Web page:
News & Politics

What The West Wing Taught Us

What <em>The West Wing</em> Taught Us
Photograph by David Rose/NBC/Getty Images.

The final episode of The West Wing aired ten years ago, capping a seven-season run that redefined how people everywhere saw politics, the presidency, and Washington. A decade later, young aspirants still come to work on Capitol Hill with Aaron Sorkin’s optimism, hoping to encounter the show’s dialogue, characters, and plots. Here’s a look at how the TV series has influenced the way we talk, the clothes we wear, and the shows we’re still watching.

Life Imitates West Wing

Over its seven seasons, The West Wing was unusually prescient. Here are some plot lines that mimicked future real-life events.

West Wing Fashion

White House deputy chief of staff Josh Lyman (Bradley Whitford) cuts a nerdily earnest figure by pairing a suit with his backpack—famous enough to have its own Twitter feed. Many in Washington adopt the look.

Freedom to Web

“The Short List” (11/24/99)

Two years before the Patriot Act passed, Rob Lowe’s Sam Seaborn shoots down a SCOTUS nominee because the judge plays loose with internet privacy. “In a country born on a will to be free, what could be more fundamental than this?” Sam asks.

Obama versus McCain

Seasons 6–7 (2004–06)

Two seasons before Barack Obama and John McCain’s 2008 face-off, Matt Santos (Jimmy Smits), a minority candidate and congressional neophyte, deploys “hope” in speeches while Republican challenger Arnold Vinick (Alan Alda) is a “maverick” senator.

The Big Block of Cheese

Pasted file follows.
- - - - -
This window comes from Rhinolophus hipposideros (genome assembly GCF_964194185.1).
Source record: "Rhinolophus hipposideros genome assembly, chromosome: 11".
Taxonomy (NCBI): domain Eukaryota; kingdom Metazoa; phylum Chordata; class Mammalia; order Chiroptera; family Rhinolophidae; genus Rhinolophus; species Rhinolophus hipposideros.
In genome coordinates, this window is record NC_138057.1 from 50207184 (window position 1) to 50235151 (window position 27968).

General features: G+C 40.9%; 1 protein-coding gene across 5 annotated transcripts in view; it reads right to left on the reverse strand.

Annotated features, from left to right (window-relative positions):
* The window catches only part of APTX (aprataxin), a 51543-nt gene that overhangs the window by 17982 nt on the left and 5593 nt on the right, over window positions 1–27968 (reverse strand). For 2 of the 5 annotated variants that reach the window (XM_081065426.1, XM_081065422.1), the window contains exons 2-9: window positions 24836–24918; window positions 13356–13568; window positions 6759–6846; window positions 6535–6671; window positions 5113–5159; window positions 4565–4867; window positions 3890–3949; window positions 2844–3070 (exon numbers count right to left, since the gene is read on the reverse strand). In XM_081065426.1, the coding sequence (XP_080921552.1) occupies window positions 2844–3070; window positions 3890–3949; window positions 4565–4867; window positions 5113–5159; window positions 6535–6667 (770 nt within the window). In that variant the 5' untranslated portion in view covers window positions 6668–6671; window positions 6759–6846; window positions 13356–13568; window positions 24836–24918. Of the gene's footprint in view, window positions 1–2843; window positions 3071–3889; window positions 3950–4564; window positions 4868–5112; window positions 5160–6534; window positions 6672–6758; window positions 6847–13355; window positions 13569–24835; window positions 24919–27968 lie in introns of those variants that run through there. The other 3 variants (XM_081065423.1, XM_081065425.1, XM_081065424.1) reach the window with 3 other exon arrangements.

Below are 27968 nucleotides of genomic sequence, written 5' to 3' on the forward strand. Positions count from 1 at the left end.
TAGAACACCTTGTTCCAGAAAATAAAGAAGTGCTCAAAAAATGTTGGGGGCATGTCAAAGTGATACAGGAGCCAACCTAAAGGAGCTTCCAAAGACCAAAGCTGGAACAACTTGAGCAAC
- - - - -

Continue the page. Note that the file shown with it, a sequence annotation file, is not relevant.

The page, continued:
In “The Crackpots and These Women” (10/20/99), the White House models a town hall on Andrew Jackson’s public sessions in the White House foyer, around a massive hunk of cheese. The Obama administration later dubs its online forums “Big Block of Cheese Days.”

Daniel Pearl

“Night Five” (2/6/02)

Filmed weeks earlier, this Season 3 episode, about a journalist held hostage in the Congo, aired just five days after Wall Street Journal reporter Daniel Pearl was killed after being kidnapped in Pakistan.

Making a Career in Politics

As a rash of Washington shows followed The West Wing, an elite coterie of actors, writers, and directors have continued to pad their faux-Beltway résumés.

Photograph of Fischler and Weil by Everett Collection/Alamy; Janney and Cole by AF Archive/Alamy; Young by Pictorial Press/Alamy; Perry by DPA/Alamy;Edelstein by WENN/Alamy; Graves and Noah by Frederick M. Brown/Getty Images; Feore by Presselect/Alamy; Mcraney by Allstar/Alamy; Malina by ZUMA Press/Alamy;Gish by Chris Carter/Alamy.

 A Lexical Legacy

Terms The West Wing taught us.

"Walk and talk" was first heard in Episode 2, "Post Hoc, Ergo Propter Hoc." Photograph by Kevin Foley/NBS/Getty Images.
“Walk and talk” was first heard in Episode 2, “Post Hoc, Ergo Propter Hoc.”

Walk and Talk

A mobile hallway conversation (and joggling tracking shot) that the show became known for, it refers to busy Washingtonians’ propensity to hold a meeting on the go.

First seen in: Episode 2, “Post Hoc, Ergo Propter Hoc” (9/29/99).

“I’ve Got a Thing”

A vague but impressive-sounding excuse to get out of a commitment.

First said in: Episode 5, “The Crackpots and These Women” (10/20/99).

"POTUS" wasn't commonly used until Westing Wing. Photograph by James Sorensen/NBC/Getty Images.
“POTUS” wasn’t commonly used until West Wing. Photograph by James Sorensen/NBC/Getty Images.


Acronym for President of the United States. Though it was coined by FDR and batted around in the media as early as the Reagan years, West Wing creator Aaron Sorkin takes credit for bringing it into common usage.

First said in: Episode 1, “Pilot,” (9/22/99).

This article appears in our July 2016 issue of Washingtonian.

Staff Writer

Michael J. Gaynor has written about fake Navy SEALs, a town without cell phones, his Russian spy landlord, and many more weird and fascinating stories for the Washingtonian. He lives in DC, where his landlord is no longer a Russian spy.

Claire Handscombe.

Claire Handscombe moved from Europe to DC in 2012, ostensibly to study for an MFA in Creative Writing but really – let’s be honest – because of a West Wing obsession. She is the editor of Walk With Us: How The West Wing Changed Our Lives.